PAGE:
Vermont may be the only state in New England without an ocean coastline, but it more than makes up for it with Lake Champlain. Often referred to as the “sixth Great Lake”, not because of its size, which is rather smallish compared to those behemoth bodies of water, but because of its connection to those lakes via the Richelieu River to the great St Lawrence River.
Sharing the waters with Canada as those northern Vermont lakes are wont to do, it is broad at the northern end and narrows down to a fine point in Whitehall, New York across the Vermont border. Not content with such a terminus, it leaves the lake a little further north via the Poultney River and on to the Champlain Canal, which connects it to the Hudson River, which in turn flows southward to and through New York City and into the Atlantic Ocean.
Meanwhile, back up north, the lake hosts a chain of islands with the idyllic towns of Alburgh, Isle La Motte, North Hero, Grand Isle and South hero. You can drive or bike to and amongst the islands via bridges and causeways. The islands are fairly flat and full of farmland, offering great views of the lake wherever you turn. Of course you can explore by boat as well, and keep your eyes out for Champy, the lake’s Lochness cousin.
South Hero and Grand Isle share the first island coming off the mainland, accessed via the two-mile Sandbar Causeway. You will not be able to resist stopping along the causeway (there is a pullover area) because it’s really just too cool and beautiful. Moving on into South Hero, if it’s fall, stop at Hackett’s Orchard to pick some apples and get your fill of cider and donuts.
In Grand Isle, veer off Route 2 onto East Shore North for some shore hugging spectacular views. In fact, veer off Route 2 anywhere along the islands – remember that back country roads are the best. Be sure to stop at Hero’s Welcome in North Hero – it’s everything a Vermont general store should be. Order a sandwich and take it across the road to the picnic tables and enjoy your meal by the shore.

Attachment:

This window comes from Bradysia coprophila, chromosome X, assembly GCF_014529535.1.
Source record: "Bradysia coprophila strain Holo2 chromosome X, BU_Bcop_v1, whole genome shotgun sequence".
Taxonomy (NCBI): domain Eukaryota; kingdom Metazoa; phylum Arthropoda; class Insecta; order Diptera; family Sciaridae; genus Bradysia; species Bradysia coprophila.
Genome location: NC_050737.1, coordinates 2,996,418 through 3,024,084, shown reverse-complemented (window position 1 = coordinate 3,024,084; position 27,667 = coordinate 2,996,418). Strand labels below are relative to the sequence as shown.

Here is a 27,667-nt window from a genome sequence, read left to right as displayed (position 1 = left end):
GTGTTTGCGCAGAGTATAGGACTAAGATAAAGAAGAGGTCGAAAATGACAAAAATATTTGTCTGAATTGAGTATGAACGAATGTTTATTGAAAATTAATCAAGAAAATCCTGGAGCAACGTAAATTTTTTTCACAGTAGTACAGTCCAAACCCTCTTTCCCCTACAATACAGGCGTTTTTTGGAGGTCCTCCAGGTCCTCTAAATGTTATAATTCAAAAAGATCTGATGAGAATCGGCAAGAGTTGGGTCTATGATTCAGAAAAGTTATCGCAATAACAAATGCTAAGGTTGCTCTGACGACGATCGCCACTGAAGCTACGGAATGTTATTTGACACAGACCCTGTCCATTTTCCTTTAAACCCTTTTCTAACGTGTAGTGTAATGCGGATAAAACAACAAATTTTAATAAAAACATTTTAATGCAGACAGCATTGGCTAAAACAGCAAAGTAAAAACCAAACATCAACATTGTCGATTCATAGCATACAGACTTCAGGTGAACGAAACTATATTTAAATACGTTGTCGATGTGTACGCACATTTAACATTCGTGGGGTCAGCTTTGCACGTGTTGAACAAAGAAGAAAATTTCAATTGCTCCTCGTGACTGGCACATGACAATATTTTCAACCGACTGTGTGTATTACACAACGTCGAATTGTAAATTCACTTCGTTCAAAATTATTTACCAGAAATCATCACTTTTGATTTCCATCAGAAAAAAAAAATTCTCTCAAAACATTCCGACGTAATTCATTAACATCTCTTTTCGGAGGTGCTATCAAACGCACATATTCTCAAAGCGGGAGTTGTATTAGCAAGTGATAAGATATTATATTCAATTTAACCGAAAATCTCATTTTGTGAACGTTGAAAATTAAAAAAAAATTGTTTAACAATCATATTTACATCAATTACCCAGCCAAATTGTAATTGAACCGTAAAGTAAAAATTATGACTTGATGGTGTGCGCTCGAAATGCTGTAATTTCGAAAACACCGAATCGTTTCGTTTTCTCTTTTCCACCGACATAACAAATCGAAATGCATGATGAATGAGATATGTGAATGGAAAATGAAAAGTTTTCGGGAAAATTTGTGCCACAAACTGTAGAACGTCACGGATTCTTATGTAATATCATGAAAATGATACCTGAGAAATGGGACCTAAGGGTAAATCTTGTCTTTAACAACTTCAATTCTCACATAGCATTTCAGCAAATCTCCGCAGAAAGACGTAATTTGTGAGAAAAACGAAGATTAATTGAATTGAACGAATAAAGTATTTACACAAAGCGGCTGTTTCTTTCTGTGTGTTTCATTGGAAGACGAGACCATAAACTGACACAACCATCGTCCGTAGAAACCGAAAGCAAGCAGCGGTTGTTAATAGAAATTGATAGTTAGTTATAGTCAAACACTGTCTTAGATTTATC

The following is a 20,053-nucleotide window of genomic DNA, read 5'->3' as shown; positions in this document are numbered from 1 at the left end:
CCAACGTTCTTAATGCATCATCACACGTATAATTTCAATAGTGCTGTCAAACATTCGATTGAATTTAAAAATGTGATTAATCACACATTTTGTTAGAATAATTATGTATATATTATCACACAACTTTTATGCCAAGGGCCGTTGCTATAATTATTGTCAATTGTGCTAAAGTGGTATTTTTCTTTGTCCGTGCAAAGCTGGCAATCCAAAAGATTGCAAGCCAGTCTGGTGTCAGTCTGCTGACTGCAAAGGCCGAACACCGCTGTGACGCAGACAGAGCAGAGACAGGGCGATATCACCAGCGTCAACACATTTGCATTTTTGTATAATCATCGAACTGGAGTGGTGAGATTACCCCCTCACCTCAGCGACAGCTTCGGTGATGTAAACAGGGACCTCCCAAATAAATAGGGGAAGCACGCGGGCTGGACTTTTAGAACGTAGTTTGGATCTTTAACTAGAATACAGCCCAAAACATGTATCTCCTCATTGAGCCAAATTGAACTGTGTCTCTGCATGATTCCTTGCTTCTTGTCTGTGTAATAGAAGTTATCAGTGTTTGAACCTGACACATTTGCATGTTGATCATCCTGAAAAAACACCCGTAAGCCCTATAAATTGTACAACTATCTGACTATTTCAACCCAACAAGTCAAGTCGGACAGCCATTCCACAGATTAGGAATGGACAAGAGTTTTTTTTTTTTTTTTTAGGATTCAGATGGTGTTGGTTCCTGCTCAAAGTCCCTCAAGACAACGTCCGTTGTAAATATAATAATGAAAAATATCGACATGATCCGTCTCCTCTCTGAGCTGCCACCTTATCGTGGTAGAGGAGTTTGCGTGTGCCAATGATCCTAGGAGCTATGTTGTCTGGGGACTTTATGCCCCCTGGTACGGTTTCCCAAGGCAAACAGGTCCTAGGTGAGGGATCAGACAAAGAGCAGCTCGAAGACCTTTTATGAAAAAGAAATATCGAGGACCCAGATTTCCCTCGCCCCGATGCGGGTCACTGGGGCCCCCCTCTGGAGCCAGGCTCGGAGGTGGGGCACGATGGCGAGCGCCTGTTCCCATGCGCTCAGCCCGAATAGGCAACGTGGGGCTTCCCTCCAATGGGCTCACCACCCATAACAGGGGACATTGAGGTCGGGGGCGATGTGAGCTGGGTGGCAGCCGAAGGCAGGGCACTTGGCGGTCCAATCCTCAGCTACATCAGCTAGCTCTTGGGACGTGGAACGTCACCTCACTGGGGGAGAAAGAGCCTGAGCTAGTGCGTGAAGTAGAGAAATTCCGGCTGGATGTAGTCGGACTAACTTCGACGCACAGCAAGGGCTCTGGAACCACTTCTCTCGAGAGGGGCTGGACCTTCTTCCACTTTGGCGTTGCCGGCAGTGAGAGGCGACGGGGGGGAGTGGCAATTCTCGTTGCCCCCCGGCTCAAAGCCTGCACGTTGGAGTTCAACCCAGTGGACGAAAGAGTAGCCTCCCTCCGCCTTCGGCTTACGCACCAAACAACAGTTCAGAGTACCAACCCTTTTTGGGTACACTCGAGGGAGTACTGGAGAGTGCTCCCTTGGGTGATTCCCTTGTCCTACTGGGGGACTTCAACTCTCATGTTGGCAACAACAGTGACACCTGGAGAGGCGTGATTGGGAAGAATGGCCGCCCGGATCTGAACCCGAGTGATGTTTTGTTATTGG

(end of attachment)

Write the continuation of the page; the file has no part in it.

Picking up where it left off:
For a bit of tranquility, stop at Saint Anne’s Shrine on Isle La Motte. Whether you’re religious or not, you’ll feel the peace and serenity in this beautiful spot. And finally, there is Alburgh, connected by land only to Canada, though a bridge will take you there from North Hero.
Back over on the mainland, the northwest corner of Vermont boasts sweet lakeside communities like Swanton and the small city of St Albans (population less than 7,000 – remember, this is Vermont).
Summer, of course, is busiest here, with seasonal homeowners and visitors doubling the year-round population of about 7,000. Swimming, boating and fishing are favorite activities. Fall is also quite beautiful and winter affords some great cross-country skiing, snowshoeing and snowmobiling.
The Champlain Islands are a different experience from the rest of Vermont, and certainly hold their own. Come for a visit.